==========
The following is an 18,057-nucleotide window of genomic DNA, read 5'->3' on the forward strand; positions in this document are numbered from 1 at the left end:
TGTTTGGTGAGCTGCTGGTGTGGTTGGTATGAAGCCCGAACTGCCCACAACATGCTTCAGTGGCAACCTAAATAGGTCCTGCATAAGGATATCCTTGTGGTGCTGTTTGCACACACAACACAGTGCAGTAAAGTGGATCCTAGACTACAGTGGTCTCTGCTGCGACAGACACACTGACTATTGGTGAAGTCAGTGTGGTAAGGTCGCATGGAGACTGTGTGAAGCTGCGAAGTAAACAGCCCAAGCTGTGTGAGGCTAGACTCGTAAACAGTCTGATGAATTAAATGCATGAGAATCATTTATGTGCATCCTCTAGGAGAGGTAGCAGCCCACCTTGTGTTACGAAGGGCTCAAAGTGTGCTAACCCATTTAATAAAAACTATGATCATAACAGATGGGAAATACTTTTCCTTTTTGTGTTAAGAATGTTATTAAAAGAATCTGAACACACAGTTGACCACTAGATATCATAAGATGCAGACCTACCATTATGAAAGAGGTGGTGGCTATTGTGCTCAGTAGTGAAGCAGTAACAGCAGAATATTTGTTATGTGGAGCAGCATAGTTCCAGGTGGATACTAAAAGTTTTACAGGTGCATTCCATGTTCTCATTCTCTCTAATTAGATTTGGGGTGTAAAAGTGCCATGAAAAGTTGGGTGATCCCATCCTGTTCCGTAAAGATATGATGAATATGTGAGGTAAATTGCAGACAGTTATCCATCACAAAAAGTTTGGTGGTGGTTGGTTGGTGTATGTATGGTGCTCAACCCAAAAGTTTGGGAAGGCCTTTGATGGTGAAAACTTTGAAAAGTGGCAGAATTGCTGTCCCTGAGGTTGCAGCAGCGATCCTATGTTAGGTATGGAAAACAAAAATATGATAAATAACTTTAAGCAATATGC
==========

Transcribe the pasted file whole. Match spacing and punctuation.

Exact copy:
The following is an 18,057-nucleotide window of genomic DNA, read 5'->3' on the forward strand; positions in this document are numbered from 1 at the left end:
TGTTTGGTGAGCTGCTGGTGTGGTTGGTATGAAGCCCGAACTGCCCACAACATGCTTCAGTGGCAACCTAAATAGGTCCTGCATAAGGATATCCTTGTGGTGCTGTTTGCACACACAACACAGTGCAGTAAAGTGGATCCTAGACTACAGTGGTCTCTGCTGCGACAGACACACTGACTATTGGTGAAGTCAGTGTGGTAAGGTCGCATGGAGACTGTGTGAAGCTGCGAAGTAAACAGCCCAAGCTGTGTGAGGCTAGACTCGTAAACAGTCTGATGAATTAAATGCATGAGAATCATTTATGTGCATCCTCTAGGAGAGGTAGCAGCCCACCTTGTGTTACGAAGGGCTCAAAGTGTGCTAACCCATTTAATAAAAACTATGATCATAACAGATGGGAAATACTTTTCCTTTTTGTGTTAAGAATGTTATTAAAAGAATCTGAACACACAGTTGACCACTAGATATCATAAGATGCAGACCTACCATTATGAAAGAGGTGGTGGCTATTGTGCTCAGTAGTGAAGCAGTAACAGCAGAATATTTGTTATGTGGAGCAGCATAGTTCCAGGTGGATACTAAAAGTTTTACAGGTGCATTCCATGTTCTCATTCTCTCTAATTAGATTTGGGGTGTAAAAGTGCCATGAAAAGTTGGGTGATCCCATCCTGTTCCGTAAAGATATGATGAATATGTGAGGTAAATTGCAGACAGTTATCCATCACAAAAAGTTTGGTGGTGGTTGGTTGGTGTATGTATGGTGCTCAACCCAAAAGTTTGGGAAGGCCTTTGATGGTGAAAACTTTGAAAAGTGGCAGAATTGCTGTCCCTGAGGTTGCAGCAGCGATCCTATGTTAGGTATGGAAAACAAAAATATGATAAATAACTTTAAGCAATATGC